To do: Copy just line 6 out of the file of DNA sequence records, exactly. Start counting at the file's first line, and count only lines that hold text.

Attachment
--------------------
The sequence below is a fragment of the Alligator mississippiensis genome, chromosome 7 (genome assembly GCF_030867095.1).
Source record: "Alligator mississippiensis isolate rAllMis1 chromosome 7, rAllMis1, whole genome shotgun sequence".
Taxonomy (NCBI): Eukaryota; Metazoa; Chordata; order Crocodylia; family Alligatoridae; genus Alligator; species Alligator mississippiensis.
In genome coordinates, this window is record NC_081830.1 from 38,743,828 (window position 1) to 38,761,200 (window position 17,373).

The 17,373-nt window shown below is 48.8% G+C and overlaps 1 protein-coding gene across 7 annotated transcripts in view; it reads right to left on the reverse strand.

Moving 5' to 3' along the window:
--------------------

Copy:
Moving 5' to 3' along the window: